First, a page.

Belkin N+ modem router
A little while back I had problems with my old Belkin N1 wireless router and was still amazed that despite a general lack of customer service in South Africa, Incredible Connection (of all places) managed to impress me.
Netgear provides in my opinion the only reasonable consumer networking products and I will stick with my Netgear DG834 (running DGTeam firmware) as it has never disappointed. A few months back I tried Linksys (being Cisco now), but their Soho routers are not even capable of providing a custom netmask. But there is one benefit no company currently can match with Belkin – a life-time replacement warranty on their products.
As a follow up on my bitching session about MTN, perhaps companies should look at Incredible Connection and Belkin for a number of reasons. As a first Belkin provides a life-time warranty on their products. Belkin’s products don’t perform exceptionally well (in comparison to Netgear or Cisco), but to prove the point:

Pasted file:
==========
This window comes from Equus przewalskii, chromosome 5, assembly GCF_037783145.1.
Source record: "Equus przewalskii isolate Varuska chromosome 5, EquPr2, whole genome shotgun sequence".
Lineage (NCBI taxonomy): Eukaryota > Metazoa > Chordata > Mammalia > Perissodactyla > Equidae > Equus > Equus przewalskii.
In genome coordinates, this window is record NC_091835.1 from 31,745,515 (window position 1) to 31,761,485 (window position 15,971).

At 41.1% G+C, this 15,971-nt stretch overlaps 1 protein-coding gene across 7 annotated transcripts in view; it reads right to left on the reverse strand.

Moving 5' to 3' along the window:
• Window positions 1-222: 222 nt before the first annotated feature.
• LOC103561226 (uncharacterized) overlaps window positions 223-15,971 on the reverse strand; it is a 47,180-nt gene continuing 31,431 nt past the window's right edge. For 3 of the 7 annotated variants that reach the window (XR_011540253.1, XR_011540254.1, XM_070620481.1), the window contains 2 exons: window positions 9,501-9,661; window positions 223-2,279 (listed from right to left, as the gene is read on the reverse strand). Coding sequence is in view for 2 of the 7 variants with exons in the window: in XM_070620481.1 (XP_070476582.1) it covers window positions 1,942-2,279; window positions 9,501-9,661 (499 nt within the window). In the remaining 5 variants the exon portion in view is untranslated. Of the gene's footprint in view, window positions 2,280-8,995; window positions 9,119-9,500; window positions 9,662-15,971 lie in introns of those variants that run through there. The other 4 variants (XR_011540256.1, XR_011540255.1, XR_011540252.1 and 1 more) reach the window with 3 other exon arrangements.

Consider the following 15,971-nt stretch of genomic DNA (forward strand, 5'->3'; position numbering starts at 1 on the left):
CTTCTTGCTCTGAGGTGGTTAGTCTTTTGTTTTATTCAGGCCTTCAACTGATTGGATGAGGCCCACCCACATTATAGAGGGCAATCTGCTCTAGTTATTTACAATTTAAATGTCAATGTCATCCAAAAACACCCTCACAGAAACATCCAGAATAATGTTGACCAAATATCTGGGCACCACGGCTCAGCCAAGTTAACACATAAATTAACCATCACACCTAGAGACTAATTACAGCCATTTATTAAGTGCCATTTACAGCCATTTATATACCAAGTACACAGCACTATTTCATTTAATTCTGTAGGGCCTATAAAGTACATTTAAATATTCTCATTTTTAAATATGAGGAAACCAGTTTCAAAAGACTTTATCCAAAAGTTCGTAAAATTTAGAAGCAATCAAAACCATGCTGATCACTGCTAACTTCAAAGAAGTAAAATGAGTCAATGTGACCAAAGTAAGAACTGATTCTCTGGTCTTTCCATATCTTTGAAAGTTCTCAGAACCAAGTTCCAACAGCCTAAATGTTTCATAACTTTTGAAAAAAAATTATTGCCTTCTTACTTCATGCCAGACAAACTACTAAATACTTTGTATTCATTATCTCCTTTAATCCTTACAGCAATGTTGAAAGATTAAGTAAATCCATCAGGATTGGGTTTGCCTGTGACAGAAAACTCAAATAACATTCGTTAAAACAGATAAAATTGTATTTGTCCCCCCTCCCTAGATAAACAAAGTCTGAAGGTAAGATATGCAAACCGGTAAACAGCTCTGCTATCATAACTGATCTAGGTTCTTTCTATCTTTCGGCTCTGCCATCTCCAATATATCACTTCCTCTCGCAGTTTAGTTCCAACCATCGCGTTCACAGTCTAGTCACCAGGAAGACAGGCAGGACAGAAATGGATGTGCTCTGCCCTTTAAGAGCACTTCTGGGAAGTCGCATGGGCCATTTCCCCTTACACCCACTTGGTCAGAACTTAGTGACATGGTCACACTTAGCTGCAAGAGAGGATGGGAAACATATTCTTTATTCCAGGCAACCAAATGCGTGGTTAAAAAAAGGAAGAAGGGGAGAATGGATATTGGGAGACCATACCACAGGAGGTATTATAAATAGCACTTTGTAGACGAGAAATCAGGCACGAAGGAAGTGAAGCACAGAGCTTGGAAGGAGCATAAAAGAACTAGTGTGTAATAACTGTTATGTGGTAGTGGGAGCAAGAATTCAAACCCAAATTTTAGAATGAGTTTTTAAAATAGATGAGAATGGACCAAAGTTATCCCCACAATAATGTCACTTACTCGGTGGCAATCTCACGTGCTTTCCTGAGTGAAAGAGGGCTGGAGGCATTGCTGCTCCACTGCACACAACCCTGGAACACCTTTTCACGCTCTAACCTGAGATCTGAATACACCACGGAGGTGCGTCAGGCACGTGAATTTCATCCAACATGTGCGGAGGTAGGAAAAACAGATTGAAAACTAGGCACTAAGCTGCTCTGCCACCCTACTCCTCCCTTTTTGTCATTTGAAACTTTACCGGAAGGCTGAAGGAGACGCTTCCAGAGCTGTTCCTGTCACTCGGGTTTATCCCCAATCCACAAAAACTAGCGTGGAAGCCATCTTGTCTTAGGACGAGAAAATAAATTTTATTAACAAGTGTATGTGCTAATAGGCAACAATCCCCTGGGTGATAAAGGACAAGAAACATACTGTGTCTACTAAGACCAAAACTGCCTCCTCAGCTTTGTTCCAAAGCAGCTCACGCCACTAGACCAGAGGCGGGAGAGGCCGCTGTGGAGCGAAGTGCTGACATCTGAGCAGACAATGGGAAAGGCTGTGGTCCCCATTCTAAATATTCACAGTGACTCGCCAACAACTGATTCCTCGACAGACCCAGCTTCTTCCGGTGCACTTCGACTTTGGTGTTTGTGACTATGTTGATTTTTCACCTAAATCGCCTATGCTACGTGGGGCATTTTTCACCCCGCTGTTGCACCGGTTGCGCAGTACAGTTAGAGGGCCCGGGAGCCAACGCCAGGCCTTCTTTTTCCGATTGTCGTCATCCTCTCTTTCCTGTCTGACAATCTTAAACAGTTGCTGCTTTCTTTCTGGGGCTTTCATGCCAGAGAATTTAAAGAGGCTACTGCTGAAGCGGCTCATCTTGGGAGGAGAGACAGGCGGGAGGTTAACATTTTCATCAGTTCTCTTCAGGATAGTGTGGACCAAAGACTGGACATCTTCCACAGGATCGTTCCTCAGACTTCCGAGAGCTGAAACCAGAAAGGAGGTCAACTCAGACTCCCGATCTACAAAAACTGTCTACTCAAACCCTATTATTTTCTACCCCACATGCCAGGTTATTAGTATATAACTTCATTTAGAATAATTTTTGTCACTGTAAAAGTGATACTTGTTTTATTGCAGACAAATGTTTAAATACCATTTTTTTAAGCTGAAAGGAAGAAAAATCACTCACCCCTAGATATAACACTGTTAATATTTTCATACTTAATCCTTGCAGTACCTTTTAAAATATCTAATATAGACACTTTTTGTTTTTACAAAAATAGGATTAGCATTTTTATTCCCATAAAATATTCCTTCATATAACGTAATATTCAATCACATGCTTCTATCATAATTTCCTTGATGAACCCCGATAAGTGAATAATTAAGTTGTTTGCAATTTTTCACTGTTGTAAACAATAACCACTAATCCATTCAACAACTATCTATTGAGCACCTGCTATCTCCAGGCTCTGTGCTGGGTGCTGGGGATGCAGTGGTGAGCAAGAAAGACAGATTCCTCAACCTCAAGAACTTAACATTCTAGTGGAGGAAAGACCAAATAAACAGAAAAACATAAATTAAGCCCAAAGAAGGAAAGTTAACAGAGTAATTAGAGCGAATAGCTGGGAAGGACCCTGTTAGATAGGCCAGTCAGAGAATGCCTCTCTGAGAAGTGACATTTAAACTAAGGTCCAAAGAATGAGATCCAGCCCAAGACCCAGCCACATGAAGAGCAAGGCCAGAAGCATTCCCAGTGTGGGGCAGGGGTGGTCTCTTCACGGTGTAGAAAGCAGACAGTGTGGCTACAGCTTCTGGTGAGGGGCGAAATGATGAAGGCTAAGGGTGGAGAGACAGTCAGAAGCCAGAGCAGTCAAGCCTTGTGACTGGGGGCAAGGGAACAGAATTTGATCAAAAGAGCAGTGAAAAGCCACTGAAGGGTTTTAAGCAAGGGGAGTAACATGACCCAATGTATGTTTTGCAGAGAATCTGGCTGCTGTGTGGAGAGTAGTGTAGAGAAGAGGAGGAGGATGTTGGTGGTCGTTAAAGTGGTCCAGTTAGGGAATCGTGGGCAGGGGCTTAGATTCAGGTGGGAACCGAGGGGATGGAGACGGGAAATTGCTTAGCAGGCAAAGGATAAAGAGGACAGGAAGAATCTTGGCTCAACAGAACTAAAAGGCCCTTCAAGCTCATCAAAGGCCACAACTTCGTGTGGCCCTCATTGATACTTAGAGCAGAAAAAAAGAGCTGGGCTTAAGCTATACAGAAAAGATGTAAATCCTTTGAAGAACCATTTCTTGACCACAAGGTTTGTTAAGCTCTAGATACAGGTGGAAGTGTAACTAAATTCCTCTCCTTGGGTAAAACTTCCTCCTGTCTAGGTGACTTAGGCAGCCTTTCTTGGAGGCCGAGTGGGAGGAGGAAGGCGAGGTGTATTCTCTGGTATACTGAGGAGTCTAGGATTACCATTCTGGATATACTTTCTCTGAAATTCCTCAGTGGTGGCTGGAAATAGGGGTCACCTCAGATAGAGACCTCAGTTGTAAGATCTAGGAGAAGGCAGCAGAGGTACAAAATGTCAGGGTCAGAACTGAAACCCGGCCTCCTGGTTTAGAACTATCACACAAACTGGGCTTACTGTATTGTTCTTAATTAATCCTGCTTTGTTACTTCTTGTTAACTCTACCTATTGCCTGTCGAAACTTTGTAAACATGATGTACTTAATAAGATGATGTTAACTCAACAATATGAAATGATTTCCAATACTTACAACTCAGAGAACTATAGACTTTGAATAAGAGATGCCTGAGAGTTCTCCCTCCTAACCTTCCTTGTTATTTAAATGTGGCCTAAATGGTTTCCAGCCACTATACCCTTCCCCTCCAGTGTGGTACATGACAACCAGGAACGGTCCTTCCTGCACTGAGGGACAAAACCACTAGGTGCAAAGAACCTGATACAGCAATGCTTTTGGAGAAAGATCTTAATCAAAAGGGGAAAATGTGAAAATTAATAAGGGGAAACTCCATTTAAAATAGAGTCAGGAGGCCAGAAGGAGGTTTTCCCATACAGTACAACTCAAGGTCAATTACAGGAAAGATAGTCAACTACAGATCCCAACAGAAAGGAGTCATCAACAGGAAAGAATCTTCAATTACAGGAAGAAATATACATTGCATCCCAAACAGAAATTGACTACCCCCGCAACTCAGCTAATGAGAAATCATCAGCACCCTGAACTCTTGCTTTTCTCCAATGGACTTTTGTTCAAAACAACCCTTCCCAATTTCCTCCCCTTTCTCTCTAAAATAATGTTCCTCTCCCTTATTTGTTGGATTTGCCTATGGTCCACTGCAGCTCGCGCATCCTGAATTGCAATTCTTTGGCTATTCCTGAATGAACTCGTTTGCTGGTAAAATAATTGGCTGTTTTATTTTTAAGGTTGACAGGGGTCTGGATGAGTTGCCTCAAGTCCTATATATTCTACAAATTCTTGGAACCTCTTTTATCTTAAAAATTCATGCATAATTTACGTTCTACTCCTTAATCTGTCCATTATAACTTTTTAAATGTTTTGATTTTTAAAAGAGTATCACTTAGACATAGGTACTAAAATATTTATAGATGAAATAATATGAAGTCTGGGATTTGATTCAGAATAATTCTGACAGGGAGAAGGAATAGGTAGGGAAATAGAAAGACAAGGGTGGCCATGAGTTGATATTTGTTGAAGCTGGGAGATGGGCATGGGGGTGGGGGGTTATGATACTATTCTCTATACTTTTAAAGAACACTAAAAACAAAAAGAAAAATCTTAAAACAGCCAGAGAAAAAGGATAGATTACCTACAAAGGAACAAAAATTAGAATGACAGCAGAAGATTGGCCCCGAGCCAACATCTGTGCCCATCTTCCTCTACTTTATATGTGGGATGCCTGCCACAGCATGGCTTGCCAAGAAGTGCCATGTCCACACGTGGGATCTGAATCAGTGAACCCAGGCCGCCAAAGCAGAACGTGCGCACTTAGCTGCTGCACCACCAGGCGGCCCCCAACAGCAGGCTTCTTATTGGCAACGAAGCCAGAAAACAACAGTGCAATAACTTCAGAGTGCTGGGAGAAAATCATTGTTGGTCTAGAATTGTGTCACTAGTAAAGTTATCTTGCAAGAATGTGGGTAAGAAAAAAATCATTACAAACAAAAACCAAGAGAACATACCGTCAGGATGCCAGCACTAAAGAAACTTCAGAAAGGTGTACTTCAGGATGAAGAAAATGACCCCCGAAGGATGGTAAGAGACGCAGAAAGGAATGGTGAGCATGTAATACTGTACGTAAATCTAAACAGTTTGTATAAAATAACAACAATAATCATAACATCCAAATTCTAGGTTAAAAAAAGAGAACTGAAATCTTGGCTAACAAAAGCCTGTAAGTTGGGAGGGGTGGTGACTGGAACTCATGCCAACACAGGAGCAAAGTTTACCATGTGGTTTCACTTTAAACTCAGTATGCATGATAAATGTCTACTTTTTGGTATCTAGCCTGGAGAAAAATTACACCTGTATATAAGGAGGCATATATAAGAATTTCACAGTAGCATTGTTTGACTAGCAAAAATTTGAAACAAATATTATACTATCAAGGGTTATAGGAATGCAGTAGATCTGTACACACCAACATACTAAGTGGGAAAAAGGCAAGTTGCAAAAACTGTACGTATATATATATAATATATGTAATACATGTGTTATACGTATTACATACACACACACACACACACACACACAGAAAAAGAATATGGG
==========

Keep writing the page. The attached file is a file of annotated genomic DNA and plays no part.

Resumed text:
I bought the Belkin N1 router some 14 months ago at R 2,500.00. This was a brilliant price, considering that it was the first N-draft, gigabit router on the market. The router died and the local Belkin representation (Gobic) was very quick in providing a credit note for a replacement. It takes guts for a company to provide life-time warranty, but it will certainly create brand-loyalty.
Incredible Connection comes into the picture as they handled the return (regardless of where you purchased the Belkin product, you can hand it into any Incredible-store, provided you have the till-slip). Once Gobic established that the router can not be repaired and was not damaged by lightning, I was able to pick up a replacement at the store.
There was no fuss, as the current N1 price was R 2,700.00 and the assistant even offered to give me the N1’s replacement the newer N+ modem router which goes for almost R 3,000.00. Although this was my first positive experience at Incredible Connection, it paints a clear picture, that some companies are becoming more customer centric than others.
The N+ is okay, and does everything the N1 did. I tried the ADSL mode, but it’s firmware can not compete with a well tuned open-source firmware running on the Netgear. The N+’s storage feature (plug in any USB device and it will mount it as a network share via Samba) is about the only advantage (but then again, I have 2Tb of storage on my NAS).